Mitral regurgitation leads to a cycle of continuing volume overload of the already dilated left ventricle left ventricle, progression of annular dilation, increased left ventricle wall tension, increasing degrees of mitral regurgitation and worsening congestive heart failure. In mitral regurgitation, the regurgitant volume ejected into the left atrium is dependent upon mitral orifice size, ventricular/atrial pressure gradient and heart rate. The regurgitant flow into the left atrium increases left atrial pressure, which leads to atrial enlargement and an increase in compliance, and decreases forward systemic flow. Left atrial pressures rise during systole and decline in diastole.
FIG. 3 shows an active bodily ring 300 according to the principals of the present invention. The active bodily ring 300 includes an outer casing/housing 310 and a flat coiled loop 350. The casing 310 is divided by a seam 320 that defines an inner chamber 310 a of the casing 310 and an outer chamber 310 b of the casing 310. The inner chamber 310 a houses the flat coiled loop 350 while the outer chamber 310 b is adapted to be sutured to a bodily component, such as a mitral valve annulus 20 (FIG. 1B).
Returning to FIG. 3, the casing 310 is preferably a crimped-fabric or woven-fabric having elastic properties to allow the flat coiled loop 350 to expand and compress during the bodily component normal function. The casing 310 fabric is preferably made from Dacron® polyester from Dupont Corporation. In one embodiment, each crimp 330 of the outer circumference of the casing 310 is approximately 1.5 mm wide while each crimp 340 of the inner circumference of the casing 310 is approximately 3.0 mm.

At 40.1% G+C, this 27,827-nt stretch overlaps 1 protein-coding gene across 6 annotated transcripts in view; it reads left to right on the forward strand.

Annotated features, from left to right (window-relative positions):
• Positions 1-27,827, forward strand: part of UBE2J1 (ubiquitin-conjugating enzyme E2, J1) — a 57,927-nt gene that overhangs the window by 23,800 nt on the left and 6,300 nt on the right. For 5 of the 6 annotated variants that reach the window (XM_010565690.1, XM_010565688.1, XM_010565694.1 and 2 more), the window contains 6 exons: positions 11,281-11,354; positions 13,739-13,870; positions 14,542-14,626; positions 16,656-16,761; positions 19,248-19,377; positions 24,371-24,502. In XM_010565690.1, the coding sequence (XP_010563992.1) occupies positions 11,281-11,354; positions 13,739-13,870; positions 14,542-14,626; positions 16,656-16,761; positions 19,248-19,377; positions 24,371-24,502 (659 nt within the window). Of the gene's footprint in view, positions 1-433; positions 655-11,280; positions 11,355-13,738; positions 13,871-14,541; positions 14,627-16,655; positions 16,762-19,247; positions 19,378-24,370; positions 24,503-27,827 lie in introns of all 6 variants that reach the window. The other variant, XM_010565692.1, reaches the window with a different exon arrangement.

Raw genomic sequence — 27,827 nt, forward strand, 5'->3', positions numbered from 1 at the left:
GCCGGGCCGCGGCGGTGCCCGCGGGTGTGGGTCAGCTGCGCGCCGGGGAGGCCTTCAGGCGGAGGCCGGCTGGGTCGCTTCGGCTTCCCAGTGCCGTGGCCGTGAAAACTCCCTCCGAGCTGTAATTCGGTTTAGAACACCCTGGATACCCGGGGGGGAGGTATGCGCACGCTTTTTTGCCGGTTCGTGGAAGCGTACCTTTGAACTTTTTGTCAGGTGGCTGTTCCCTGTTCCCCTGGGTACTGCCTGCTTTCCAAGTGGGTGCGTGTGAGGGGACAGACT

The flat coiled loop 350 is open-ended wherein each end 360 is adapted to allow free movement of the flat coiled loop 350 within the housing while the bodily component functions. As shown, each end 360 is rounded to allow free movement, but any means known in the art can be used. The flat coiled loop 350 can preferably made from steel, a nickel-titanium alloy, also known as Nitinol, a nickel-cobalt-chromium alloy composition, sold by Elgiloy Limited Partnership under the trademark Elgiloy®, an acetal resin, sold by Dupont Corporation under the trademark Delrin®, or any other suitable FDA approved material. The active bodily ring 300 provides an active retraction force during expansion and compression of the bodily component of which it is attached. The retraction force of the flat coiled loop 350 is between about 3 and 4 Newtons when maximally stretched.
FIG. 4 shows an optional embodiment of the flat coiled loop 350 of FIG. 3. The flat coiled loop 350′ functions essentially the same as the embodiment of FIG. 3 with the exception the flat coiled loop 350′ is adjustable. As such, the flat coiled loop 350′ includes a plurality of protrusions 370 and notches 380 for receiving the protrusions 370 to allow the flat coiled loop 350′ to be adjusted to a particular bodily component. The numbers 24, 26, 28, and 32 show the adjustable size in millimeters of the flat coiled loop 350′.